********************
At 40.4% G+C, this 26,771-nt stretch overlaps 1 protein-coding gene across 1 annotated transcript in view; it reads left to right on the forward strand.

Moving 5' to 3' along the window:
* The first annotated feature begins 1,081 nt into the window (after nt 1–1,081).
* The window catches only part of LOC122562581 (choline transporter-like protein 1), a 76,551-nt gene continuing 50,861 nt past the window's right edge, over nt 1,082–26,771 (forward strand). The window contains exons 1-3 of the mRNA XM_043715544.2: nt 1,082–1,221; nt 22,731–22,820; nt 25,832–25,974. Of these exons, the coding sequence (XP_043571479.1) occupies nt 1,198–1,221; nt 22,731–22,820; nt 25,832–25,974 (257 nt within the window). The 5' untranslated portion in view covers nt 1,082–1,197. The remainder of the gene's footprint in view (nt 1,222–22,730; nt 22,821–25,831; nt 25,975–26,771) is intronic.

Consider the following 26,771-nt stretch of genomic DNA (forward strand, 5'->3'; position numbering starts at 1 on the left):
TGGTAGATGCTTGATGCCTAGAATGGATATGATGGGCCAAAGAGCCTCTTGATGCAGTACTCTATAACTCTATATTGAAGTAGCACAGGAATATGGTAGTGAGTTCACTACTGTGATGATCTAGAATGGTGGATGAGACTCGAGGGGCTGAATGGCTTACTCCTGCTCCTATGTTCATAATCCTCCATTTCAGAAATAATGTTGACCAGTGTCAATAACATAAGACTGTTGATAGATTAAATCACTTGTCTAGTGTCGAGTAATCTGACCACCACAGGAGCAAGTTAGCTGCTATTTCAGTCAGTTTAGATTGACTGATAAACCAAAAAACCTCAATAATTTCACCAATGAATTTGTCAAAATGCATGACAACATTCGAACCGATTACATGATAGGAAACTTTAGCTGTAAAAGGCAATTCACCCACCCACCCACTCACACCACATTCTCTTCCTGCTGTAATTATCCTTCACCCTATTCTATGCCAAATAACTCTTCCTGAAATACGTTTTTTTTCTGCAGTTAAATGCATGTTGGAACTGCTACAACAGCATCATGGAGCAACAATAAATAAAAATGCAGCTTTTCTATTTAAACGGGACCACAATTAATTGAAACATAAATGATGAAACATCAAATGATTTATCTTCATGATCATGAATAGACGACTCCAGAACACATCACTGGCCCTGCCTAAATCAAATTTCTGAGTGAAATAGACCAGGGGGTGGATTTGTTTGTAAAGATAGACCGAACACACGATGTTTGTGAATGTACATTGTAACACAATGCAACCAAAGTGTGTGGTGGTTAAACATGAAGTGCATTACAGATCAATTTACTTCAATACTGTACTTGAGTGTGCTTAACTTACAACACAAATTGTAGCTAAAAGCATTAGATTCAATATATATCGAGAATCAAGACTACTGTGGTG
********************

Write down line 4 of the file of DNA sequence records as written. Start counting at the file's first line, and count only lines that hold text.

* The window catches only part of LOC122562581 (choline transporter-like protein 1), a 76,551-nt gene continuing 50,861 nt past the window's right edge, over nt 1,082–26,771 (forward strand). The window contains exons 1-3 of the mRNA XM_043715544.2: nt 1,082–1,221; nt 22,731–22,820; nt 25,832–25,974. Of these exons, the coding sequence (XP_043571479.1) occupies nt 1,198–1,221; nt 22,731–22,820; nt 25,832–25,974 (257 nt within the window). The 5' untranslated portion in view covers nt 1,082–1,197. The remainder of the gene's footprint in view (nt 1,222–22,730; nt 22,821–25,831; nt 25,975–26,771) is intronic.